Sunday, April 1, 2007

Gaines: "The Confederate Cherokees"

With The Confederate Cherokees: John Drew's Regiment of Mounted Rifles (Louisiana State University Press, 1988), author W. Craig Gaines produced both a regimental history and a fine capsule history of the deeply divided Cherokee Nation's role in the Civil War. At 125 pages of text, it's a short book, but it attempts broad coverage and description of military events is adequate. Gaines relates to the reader the violent factionalism that erupted among the Cherokees between the treaty (Watie) and anti-treaty (Ross) groups.

Much of the book centers on John Ross, a fascinating political chameleon, and his political faction, whose members comprised Drew's regiment. The men enlisted for a year, but never became a disciplined force and performed very poorly overall. Lukewarm Confederate supporters to begin with and generally unwilling to fight fellow Indians, most of the regiment deserted to the enemy in its first campaign in late 1861 against the pro-Union Indians led by the Creek leader Ophothleyaholo. However, the remnants of Drew's regiment reorganized in time for the Battle of Pea Ridge, where its military effectiveness was questionable at best. Later on, during the first Union invasion of the Indian Territory it completely dissolved, the men instead swelling the ranks of the Union 3rd Indian Home Guard regiment.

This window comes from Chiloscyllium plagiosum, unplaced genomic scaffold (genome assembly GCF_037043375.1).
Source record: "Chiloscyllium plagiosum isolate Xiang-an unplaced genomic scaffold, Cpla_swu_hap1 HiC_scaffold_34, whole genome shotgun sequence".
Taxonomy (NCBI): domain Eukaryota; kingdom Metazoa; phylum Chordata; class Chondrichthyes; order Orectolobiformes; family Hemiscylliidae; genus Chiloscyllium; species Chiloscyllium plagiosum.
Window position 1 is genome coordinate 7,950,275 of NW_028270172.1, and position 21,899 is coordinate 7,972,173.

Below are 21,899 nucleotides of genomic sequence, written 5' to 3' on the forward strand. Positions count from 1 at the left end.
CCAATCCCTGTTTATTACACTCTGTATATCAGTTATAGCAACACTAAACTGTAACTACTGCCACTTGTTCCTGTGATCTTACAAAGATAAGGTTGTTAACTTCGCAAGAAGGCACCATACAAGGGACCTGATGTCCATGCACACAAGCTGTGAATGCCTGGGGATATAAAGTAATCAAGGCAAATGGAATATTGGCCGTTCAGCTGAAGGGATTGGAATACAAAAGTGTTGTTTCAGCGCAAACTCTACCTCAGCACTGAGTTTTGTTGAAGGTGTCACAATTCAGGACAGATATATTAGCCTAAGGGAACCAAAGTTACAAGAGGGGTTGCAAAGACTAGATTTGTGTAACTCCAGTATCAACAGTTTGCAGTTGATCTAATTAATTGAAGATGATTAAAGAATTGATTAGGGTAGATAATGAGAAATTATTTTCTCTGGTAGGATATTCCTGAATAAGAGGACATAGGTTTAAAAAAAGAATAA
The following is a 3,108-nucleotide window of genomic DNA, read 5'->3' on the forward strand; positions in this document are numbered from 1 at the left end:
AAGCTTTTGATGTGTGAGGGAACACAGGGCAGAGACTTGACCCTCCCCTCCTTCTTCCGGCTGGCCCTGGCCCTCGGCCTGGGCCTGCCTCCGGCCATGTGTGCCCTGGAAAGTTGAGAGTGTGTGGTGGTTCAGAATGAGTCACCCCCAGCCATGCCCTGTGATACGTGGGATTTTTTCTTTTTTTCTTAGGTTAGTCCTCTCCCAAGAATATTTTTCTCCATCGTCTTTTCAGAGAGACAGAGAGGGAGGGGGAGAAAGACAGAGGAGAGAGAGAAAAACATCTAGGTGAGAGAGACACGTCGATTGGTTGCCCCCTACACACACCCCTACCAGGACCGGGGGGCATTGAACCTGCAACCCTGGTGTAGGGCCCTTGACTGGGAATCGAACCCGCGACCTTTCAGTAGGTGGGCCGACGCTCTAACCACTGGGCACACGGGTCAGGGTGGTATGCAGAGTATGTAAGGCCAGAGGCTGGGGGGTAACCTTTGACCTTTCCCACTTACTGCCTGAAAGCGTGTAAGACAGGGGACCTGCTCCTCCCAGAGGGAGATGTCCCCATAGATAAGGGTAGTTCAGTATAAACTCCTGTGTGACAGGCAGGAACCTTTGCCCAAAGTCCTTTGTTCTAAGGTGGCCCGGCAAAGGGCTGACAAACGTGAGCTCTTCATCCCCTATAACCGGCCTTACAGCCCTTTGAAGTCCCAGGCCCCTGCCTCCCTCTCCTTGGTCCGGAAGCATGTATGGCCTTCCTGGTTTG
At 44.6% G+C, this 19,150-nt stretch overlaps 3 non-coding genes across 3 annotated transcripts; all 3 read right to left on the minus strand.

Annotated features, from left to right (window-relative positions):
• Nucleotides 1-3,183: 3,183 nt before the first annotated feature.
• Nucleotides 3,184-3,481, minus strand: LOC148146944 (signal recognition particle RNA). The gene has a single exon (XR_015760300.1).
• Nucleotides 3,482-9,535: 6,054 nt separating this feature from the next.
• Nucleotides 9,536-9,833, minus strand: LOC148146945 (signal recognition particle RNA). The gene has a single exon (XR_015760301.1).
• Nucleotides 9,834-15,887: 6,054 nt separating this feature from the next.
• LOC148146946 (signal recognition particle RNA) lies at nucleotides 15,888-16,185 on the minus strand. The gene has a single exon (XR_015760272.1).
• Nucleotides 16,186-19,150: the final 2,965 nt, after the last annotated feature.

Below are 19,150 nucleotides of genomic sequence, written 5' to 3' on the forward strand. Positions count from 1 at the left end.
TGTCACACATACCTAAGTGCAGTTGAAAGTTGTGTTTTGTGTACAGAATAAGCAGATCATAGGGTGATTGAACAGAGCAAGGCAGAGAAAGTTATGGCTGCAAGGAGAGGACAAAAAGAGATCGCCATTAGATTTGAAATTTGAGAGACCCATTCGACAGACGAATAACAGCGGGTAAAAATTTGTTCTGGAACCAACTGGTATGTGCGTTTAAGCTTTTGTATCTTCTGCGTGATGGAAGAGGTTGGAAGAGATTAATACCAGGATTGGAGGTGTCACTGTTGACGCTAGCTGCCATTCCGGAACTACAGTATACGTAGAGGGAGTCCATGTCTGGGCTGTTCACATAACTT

Although I would quibble with Gaines over a few things (mainly his version of Pea Ridge and the awful maps), The Confederate Cherokees remains a very useful historical overview. The rosters, organized alphabetically and included as appendices, further enchance the value of the book. Books like these really highlight the need for more modern attention to the Civil War in the Indian Territory. Beyond generalized societal disruption, the war inflicted serious loss in life and property for many different groups. Also, beyond the sustained popular obsession with pro-Confederate Cherokee leader Stand Watie, the men and units that served there are largely neglected. [A notable exception is David Haimerl's recent Clarkson's Battalion C.S.A. (reviewed here earlier)]. It would really be great if someone could update Britton and put together a new study of the Union Indian Brigade.

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